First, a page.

It's time for open-source users to open their wallets

History has shown that open-source users prefer their software free of charge but that's a problem for a lot of companies trying to keep the lights on.
Written by Jack Wallen, Contributing Writer
Reviewed by Alyson Windsor
Man shopping on laptop with open wallet
Getty Images/SrdjanPav

It was around the year 1999 and I was attending my first Linux convention at the Research Triangle where Red Hat was headquartered. I was, needless to say, excited. Not only was I going to be hanging around with fellow Linux users, but I was doing so under the guise of covering the convention for a company that had hired me to cover Linux and open-source. 

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When I first walked into the convention, I saw the "trench coat army" in full force, many of them sitting in halls, hacking away at laptops covered in stickers. Most of them sat alone, but some did test the waters of socialization. Some knew one another, while others (such as myself) wondered about the convention hall in absolute wonder of what was there.

Vendors. Businesses. Development teams. I met and chatted at length with Miguel de Icaza, the man who started the GNOME Desktop Environment. 

I also interviewed Scott Draeker, the CEO behind Loki Entertainment. If you've never heard of Loki Entertainment, its goal was to port Windows games to Linux. I played every one of the games it released and enjoyed them immensely. The job the company did porting the games was stellar and it looked like gaming on Linux was not only going to be a thing but a successful thing.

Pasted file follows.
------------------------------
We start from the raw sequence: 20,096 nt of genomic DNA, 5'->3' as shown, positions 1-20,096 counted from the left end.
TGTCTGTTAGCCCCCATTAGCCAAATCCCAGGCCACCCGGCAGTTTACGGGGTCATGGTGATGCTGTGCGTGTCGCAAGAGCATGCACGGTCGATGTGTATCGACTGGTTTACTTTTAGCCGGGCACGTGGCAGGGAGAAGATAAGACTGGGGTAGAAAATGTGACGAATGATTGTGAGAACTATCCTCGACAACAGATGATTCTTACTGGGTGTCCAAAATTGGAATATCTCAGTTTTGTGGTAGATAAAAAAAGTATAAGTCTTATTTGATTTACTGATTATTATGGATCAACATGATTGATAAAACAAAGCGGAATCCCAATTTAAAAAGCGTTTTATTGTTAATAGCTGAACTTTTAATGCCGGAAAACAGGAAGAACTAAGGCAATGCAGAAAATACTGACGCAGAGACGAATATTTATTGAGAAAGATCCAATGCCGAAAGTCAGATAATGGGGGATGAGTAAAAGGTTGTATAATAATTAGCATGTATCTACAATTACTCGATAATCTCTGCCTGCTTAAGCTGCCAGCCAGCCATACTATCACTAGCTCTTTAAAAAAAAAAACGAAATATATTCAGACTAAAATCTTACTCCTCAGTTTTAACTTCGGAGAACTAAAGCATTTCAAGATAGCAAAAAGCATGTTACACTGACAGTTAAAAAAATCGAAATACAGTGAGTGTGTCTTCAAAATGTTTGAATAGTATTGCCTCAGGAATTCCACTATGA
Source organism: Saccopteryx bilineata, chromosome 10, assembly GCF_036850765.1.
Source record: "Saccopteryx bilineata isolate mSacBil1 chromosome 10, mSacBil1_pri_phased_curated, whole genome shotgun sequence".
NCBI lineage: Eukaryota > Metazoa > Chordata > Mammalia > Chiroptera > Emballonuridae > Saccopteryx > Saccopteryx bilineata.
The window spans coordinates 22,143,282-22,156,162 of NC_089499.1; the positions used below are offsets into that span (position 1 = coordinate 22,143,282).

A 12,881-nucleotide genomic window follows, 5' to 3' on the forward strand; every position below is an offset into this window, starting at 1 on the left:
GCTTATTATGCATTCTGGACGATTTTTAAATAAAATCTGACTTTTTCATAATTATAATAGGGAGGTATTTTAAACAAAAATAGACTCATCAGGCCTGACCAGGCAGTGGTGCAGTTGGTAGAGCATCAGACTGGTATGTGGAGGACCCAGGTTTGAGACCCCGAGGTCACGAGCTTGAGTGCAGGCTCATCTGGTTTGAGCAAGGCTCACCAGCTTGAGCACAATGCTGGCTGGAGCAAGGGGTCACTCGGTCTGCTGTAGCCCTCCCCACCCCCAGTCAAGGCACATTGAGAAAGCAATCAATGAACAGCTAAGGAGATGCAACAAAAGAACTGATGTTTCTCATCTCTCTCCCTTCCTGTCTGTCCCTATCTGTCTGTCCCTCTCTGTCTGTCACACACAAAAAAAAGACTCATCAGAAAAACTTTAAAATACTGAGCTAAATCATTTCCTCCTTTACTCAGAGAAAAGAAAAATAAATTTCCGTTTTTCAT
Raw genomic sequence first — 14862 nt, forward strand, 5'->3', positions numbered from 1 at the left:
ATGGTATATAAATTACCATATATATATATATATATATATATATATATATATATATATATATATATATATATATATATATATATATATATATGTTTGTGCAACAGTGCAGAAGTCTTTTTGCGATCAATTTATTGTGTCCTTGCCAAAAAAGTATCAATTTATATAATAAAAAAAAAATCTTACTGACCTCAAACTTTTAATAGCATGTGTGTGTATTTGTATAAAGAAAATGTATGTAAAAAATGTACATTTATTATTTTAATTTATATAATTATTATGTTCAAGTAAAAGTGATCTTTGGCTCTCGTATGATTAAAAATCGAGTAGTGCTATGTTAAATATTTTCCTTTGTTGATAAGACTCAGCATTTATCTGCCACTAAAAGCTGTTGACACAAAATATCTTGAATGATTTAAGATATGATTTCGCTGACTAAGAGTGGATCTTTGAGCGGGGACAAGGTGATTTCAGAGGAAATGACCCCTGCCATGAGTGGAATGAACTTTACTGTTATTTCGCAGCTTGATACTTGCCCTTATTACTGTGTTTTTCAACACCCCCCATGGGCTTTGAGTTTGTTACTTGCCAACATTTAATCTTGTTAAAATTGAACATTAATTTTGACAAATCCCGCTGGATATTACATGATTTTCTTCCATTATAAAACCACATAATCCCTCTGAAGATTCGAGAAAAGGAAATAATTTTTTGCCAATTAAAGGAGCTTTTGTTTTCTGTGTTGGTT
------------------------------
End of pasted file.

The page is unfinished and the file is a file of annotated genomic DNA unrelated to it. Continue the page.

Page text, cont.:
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A funny thing that…success. It's not only fickle, it has a way of undermining even the best laid plans.

Sadly, one of the things that Draeker intimated with me was his only fear for his company. It wasn't the ports. Oh no. The work his development teams were doing was spot on. His caution was far more dire than that…and it's one that not only came true in the short run, but became quite prophetic for the long haul.

Draeker's biggest fear was that the Linux community would refuse to pay for software.

He was right and that fear eventually helped lead Loki Entertainment to fold up. Along with the loss of the company came the hit Linux gaming would take. It wouldn't be until Steam became a thing that gaming on Linux would start to blossom.

However, even gaming on Linux with Steam has hardly taken off. According to Gaming On Linux, only 1.27% of users are running Steam on Linux. 

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How could that be? One of the biggest calls to action for the Linux community over the years has been gaming. 

"If only we could game on Linux, it would be world domination!" I can hear the specter of the community calling out from the past.

Well, we do have gaming on Linux and it works very well. And yet, only a fraction of Linux users actually bother to use Linux to play games with Steam.

Why is that?

I have a theory and it's one the Linux community might not want to hear.

Linux users don't want to pay for software.